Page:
2 ugly ducklings to consider for a dividend growth portfolio
Sometimes you come across a business that looks fantastic at first glance. Everything seems in place. Growing earnings, rapid dividend growth, history of dividend growth, low leverage, low payout ratios, reasonable growth expectations, basically anything you want to see as a dividend growth investor. But then you look under the hood and what you find makes you cringe a bit.
Medifast (MED) and Primerica (NYSE: PRI). I eventually initiated small roles in both earlier this year, but spent most of the previous two years debating whether I believed in the future of the company. Both of these companies have business models that make me “uncomfortable”.
However, I can’t deny that all the metrics from these companies are amazing. And it finally overcame my fear of owning them. Well, partially, at least, I can’t bring myself to take a full-fledged position on either. But I’ll lay out the details of both and let you decide.
On the Yahoo Finance site, here is the summary of what Medifast does:
“Medifast, Inc., through its subsidiaries, manufactures and distributes weight loss, weight management, healthy living, and other consumable health and nutritional products in the United States and Asia- The Company offers bars, bites, pretzels, puffs, cereal crunches, drinks, hearty choices, oatmeal, pancakes, pudding, soft desserts, shakes, smoothies , soft pastries and soups under the brand names OPTAVIA, Optimal Health by Take Shape for Life and Flavors of Home.point-of-sale transactions on an e-commerce platform.The company was founded in 1980 and is headquartered in located in Baltimore, Maryland.
The company looks quite promising in today’s health-conscious world from this description. Weight loss is a colossal undertaking; it seems like everyone is constantly on a diet. So what’s the problem?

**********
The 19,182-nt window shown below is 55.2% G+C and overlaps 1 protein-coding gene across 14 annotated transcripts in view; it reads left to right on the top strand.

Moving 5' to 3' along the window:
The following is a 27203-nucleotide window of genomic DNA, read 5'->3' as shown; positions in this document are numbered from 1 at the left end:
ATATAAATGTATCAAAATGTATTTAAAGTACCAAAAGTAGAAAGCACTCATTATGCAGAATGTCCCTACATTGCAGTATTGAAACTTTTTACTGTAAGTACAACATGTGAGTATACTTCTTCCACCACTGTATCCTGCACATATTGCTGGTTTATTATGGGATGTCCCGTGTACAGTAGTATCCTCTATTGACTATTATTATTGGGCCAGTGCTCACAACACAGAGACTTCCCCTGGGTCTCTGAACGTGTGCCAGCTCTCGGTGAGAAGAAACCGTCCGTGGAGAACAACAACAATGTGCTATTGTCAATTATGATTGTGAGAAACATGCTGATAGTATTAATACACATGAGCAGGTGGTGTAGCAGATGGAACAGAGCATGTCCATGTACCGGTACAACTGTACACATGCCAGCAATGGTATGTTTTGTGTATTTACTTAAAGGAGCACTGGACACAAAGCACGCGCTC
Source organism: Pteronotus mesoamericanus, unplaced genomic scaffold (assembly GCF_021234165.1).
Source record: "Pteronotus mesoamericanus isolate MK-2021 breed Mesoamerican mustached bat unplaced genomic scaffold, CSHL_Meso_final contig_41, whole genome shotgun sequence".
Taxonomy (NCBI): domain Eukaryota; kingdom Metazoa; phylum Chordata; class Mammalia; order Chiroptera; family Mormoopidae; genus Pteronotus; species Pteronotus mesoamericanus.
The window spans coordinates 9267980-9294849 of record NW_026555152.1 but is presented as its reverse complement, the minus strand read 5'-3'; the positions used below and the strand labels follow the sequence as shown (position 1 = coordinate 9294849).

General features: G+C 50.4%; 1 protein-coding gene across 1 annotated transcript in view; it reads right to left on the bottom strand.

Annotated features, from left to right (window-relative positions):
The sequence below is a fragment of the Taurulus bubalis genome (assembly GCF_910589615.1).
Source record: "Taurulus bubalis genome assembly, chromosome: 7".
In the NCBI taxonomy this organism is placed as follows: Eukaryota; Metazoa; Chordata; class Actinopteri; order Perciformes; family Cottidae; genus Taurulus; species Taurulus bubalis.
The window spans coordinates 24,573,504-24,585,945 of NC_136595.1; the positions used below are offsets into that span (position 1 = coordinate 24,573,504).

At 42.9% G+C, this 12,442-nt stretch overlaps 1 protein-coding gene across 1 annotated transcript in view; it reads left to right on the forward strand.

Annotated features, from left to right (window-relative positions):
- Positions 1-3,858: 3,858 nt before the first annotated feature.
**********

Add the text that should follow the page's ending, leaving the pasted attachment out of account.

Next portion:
The challenge of investing in the company is its business model. It is an MLM, multilevel marketing system. If you’re not familiar with an MLM, it’s basically a pyramid scheme where existing members promote and sell products to new people and encourage them to do the same. Members are the marketing and sales force. The problem with MLMs is that in the end, there is no one left to bring into the network, and the pyramid collapses.
You’ll love finance and valuation if you can live with the business model. In the Fastgraph below from Medifast, you can see that the company is trading well below its historical norm. The graph also shows the explosive growth that Medifast has experienced and the significant growth expected over the next two years. The company has a long-term growth target of 15%; of course, the management is still optimistic.
On the dividend growth side, the business is exciting! The company only has a seven-year dividend growth history; However, it has seen massive dividend growth. Three- and five-year dividend growth rates are above 40%, although this year’s increase was a slight 15%. Yet a 15% growth rate is equivalent to a doubling approximately every five years. If the company is hitting its growth targets, maintaining that pace should be achievable. While it’s difficult to use historical dividends to value companies with such a short dividend history, the current starting yield of 3.5% is the highest yield ever offered, outside of pandemic lows. The graph below shows the dividend yield over the past seven years.
While the pandemic has done little to slow Medifast’s growth, the current environment may be a different story. As inflation affects the company’s revenue, it remains to be seen how well the company will be able to pass on these costs. The company derives 90% of its revenue from subscriptions, but people start to rate the services when subscriptions increase. I believe that over the next two years, Medifast will struggle to meet its growth targets.